Unlike the turmoil experienced in the middle of the 19th century – only resolved by bloody war and a constitutional amendment – the current travesty of justice can be solved by the passage of one bill by one house of Congress.

Passed by the Senate in 2013, the Border Security, Economic Opportunity and Immigration Modernization Act of 2013 simply needs to be passed by a Republican controlled House of Representatives to become law. Better still, the Chamber of Commerce, a pro-business lobbying organization that tends to support Republicans, favors a reform passage along with a majority of the Democratic Caucus, according to The Washington Post.

Now, the bill doesn’t please everyone, but its passage could provide a victory for those who have been working on the issue and watched immigration reform fail six years ago.

It addresses legal immigration, a pathway to citizenship, border security and an employer hiring and entry-exit system so the government knows if foreign nationals leave the country when their visa expires.

The path to amnesty is long – likely 13 years or more – and arduous, but advocates are thrilled that it would exist at all, given opposition from many Republicans and the failure of previous bills to carve out such a path.

However, a disturbing trend is coming out of the discussions in the House of Representatives, which provides only for “legal status” where immigrants would be fined, allowed to drive, and able to pay taxes effectively, but not vote or petition the government.

Dreamers, young illegal immigrants who came to the U.S. as children, would be able to earn green cards in five years, as would some agricultural workers, according to Politico. The essential part here being that eventually these refugees could upgrade to citizenship – amnesty. But this requires something very rare these days – political engagement by unaffected citizens.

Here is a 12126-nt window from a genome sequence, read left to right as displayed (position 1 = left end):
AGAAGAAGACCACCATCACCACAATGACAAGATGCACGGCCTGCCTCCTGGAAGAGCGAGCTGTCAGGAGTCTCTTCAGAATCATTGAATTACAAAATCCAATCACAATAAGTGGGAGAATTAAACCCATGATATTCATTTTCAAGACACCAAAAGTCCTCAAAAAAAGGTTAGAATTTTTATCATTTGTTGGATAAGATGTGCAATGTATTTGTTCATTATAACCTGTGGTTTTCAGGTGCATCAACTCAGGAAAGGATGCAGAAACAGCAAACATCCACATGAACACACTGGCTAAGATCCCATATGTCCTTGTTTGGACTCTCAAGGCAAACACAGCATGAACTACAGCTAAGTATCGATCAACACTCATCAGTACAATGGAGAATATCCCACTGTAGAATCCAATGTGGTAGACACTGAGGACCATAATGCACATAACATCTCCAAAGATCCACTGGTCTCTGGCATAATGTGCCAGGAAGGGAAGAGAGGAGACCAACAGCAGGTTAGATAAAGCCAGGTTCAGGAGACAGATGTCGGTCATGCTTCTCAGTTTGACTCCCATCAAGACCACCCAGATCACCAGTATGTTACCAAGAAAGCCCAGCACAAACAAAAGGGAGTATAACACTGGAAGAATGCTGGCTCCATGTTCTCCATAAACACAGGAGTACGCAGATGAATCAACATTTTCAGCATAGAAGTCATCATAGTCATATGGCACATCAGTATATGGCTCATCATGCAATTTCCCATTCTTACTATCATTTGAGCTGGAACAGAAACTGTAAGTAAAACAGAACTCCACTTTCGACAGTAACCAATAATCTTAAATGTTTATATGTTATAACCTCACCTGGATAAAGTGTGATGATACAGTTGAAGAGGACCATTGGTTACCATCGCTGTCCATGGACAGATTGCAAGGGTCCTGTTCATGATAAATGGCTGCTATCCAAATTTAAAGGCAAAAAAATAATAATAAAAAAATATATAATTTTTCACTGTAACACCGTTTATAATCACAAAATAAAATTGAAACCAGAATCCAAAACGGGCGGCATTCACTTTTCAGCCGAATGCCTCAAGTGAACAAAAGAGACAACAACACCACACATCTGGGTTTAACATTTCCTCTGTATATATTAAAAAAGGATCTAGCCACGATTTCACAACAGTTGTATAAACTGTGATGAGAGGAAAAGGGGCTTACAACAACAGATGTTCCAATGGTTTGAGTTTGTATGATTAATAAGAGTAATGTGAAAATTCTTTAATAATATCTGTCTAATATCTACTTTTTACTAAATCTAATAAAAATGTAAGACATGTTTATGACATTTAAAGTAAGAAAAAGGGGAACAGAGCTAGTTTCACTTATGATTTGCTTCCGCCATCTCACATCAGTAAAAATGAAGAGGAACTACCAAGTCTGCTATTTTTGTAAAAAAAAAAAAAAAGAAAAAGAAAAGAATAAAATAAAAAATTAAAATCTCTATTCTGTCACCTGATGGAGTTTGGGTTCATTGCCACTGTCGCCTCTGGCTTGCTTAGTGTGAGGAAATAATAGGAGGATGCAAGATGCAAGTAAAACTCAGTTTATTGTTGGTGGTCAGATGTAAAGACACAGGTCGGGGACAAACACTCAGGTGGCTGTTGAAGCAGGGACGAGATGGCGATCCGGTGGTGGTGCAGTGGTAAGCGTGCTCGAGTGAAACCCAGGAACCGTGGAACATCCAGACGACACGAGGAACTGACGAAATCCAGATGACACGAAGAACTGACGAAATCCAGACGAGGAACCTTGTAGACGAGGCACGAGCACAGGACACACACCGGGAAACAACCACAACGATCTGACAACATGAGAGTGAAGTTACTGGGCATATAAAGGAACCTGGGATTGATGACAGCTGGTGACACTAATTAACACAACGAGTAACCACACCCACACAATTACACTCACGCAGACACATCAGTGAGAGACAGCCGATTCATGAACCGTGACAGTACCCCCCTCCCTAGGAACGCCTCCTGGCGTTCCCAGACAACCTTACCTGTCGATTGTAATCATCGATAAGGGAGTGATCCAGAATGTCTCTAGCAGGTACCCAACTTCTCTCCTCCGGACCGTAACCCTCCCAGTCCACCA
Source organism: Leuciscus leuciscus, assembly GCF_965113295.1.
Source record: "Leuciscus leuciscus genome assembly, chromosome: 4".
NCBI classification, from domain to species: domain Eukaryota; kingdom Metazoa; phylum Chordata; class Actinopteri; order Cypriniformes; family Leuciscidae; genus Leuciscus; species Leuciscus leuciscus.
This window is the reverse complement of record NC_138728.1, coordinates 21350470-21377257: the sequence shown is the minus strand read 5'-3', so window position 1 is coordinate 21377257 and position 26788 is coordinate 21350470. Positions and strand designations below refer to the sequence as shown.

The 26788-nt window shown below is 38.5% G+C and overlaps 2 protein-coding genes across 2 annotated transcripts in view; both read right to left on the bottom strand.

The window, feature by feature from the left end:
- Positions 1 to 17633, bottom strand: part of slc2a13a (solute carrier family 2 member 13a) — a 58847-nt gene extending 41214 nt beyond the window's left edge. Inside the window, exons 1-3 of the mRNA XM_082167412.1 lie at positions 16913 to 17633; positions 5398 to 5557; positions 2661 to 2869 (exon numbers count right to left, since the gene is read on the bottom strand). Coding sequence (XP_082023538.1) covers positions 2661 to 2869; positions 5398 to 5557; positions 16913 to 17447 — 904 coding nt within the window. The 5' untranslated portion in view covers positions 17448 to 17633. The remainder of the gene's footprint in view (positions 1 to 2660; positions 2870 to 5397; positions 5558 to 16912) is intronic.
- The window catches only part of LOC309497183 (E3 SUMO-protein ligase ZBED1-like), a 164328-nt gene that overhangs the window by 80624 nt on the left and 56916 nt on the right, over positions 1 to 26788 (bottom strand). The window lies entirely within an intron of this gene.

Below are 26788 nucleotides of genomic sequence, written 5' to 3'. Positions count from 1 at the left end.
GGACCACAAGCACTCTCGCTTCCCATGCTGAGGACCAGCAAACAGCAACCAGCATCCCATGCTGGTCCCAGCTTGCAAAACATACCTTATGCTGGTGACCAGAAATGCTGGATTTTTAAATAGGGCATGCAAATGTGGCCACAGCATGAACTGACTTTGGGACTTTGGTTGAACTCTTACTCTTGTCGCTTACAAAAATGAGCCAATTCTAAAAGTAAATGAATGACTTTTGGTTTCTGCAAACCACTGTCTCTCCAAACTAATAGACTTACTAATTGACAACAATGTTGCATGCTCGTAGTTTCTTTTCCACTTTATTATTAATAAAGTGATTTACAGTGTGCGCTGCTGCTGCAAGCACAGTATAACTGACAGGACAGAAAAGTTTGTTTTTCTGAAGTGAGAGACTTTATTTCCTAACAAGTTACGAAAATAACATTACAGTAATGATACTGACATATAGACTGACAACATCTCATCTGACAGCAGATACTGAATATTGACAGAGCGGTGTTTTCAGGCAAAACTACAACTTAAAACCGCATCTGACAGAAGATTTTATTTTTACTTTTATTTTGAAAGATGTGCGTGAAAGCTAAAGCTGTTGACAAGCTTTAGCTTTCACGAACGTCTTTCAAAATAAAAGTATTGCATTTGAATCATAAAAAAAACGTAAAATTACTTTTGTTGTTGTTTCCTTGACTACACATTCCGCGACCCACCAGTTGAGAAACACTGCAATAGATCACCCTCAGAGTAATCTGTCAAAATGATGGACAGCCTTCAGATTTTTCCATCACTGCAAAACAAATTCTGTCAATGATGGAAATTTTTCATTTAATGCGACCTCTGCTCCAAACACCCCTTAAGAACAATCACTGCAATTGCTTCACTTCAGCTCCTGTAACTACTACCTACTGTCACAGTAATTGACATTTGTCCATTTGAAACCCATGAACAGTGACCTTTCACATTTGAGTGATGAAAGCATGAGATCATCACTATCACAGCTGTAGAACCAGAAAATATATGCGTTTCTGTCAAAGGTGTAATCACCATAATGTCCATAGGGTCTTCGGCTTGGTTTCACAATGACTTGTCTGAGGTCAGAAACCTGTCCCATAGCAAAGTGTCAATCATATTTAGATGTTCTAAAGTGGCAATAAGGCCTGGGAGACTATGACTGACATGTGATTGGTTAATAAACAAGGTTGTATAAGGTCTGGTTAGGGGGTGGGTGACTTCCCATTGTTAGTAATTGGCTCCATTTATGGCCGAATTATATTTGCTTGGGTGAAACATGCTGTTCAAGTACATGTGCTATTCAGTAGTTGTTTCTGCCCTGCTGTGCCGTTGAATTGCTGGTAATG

These workers, students and tax-payers, are designated to third-class status the same way black Americans were treated after Dred Scott. People like my housemate are refused the security of Social Security benefits, and have families denied upward mobility by ineligibility to federal programs like Head Start and financial aid. They live under constant fear of the U.S. Immigration and Customs Enforcement sword of Damocles.

The benefits of a reformed immigration and amnesty policy could mirror economic expansion after the Dred Scott reversal, and could spare us the social tension and flourish of racism. The consequences of not acting could lead us down a terrible path of sectionalism and bitterness – a new Jim Crow.

Instead of drudging on and using immigration as a political battering ram, which further contributes to Washington’s dysfunction, why not pass the bill?

Every poll, regardless of party affiliation, shows widespread support for such a measure and for good reason. Years of future resentment could be avoided if the lessons Dred Scott provides can be applied.

Let us end the culture of exclusion and avoid a social and constitutional crisis that is likely to ensue if we choose to do nothing. Call your senators; call your congressmen and women. Our constitution either demands, “equal protection under the law,” or it does not.

Tony Cheramie is a political science junior. He can be contacted at [email protected]

A United States border patrol agent processes immigrants at the Arizona-Mexico border. Arizona’s immigration policy is one of the strictest in the United States. (Courtesy of The Associated Press)